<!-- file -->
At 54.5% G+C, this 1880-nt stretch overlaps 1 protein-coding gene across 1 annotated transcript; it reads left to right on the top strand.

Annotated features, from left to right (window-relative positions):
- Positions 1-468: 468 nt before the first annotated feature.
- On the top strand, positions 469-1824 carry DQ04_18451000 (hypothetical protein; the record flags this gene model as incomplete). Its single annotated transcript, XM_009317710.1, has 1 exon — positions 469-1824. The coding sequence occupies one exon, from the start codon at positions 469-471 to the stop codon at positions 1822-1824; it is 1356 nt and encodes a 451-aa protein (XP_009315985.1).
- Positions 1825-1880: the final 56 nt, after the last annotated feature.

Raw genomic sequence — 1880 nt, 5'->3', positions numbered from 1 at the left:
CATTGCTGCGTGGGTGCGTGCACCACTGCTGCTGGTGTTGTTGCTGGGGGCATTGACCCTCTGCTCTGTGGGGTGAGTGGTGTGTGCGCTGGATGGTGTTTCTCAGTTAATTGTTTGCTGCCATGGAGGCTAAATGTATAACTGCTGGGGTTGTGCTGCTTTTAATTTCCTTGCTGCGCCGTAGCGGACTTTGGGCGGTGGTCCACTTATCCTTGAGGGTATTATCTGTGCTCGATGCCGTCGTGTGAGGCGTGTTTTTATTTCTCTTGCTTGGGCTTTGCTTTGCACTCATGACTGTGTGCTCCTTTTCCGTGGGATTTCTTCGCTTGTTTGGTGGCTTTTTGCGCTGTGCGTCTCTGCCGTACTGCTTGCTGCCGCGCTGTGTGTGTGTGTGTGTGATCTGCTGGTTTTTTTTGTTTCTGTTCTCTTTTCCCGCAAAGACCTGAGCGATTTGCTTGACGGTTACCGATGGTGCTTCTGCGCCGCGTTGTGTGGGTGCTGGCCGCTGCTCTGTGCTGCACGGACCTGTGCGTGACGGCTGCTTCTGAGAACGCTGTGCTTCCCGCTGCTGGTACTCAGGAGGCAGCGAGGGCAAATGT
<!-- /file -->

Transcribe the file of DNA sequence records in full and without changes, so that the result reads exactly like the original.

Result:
At 54.5% G+C, this 1880-nt stretch overlaps 1 protein-coding gene across 1 annotated transcript; it reads left to right on the top strand.

Annotated features, from left to right (window-relative positions):
- Positions 1-468: 468 nt before the first annotated feature.
- On the top strand, positions 469-1824 carry DQ04_18451000 (hypothetical protein; the record flags this gene model as incomplete). Its single annotated transcript, XM_009317710.1, has 1 exon — positions 469-1824. The coding sequence occupies one exon, from the start codon at positions 469-471 to the stop codon at positions 1822-1824; it is 1356 nt and encodes a 451-aa protein (XP_009315985.1).
- Positions 1825-1880: the final 56 nt, after the last annotated feature.

Raw genomic sequence — 1880 nt, 5'->3', positions numbered from 1 at the left:
CATTGCTGCGTGGGTGCGTGCACCACTGCTGCTGGTGTTGTTGCTGGGGGCATTGACCCTCTGCTCTGTGGGGTGAGTGGTGTGTGCGCTGGATGGTGTTTCTCAGTTAATTGTTTGCTGCCATGGAGGCTAAATGTATAACTGCTGGGGTTGTGCTGCTTTTAATTTCCTTGCTGCGCCGTAGCGGACTTTGGGCGGTGGTCCACTTATCCTTGAGGGTATTATCTGTGCTCGATGCCGTCGTGTGAGGCGTGTTTTTATTTCTCTTGCTTGGGCTTTGCTTTGCACTCATGACTGTGTGCTCCTTTTCCGTGGGATTTCTTCGCTTGTTTGGTGGCTTTTTGCGCTGTGCGTCTCTGCCGTACTGCTTGCTGCCGCGCTGTGTGTGTGTGTGTGTGATCTGCTGGTTTTTTTTGTTTCTGTTCTCTTTTCCCGCAAAGACCTGAGCGATTTGCTTGACGGTTACCGATGGTGCTTCTGCGCCGCGTTGTGTGGGTGCTGGCCGCTGCTCTGTGCTGCACGGACCTGTGCGTGACGGCTGCTTCTGAGAACGCTGTGCTTCCCGCTGCTGGTACTCAGGAGGCAGCGAGGGCAAATGT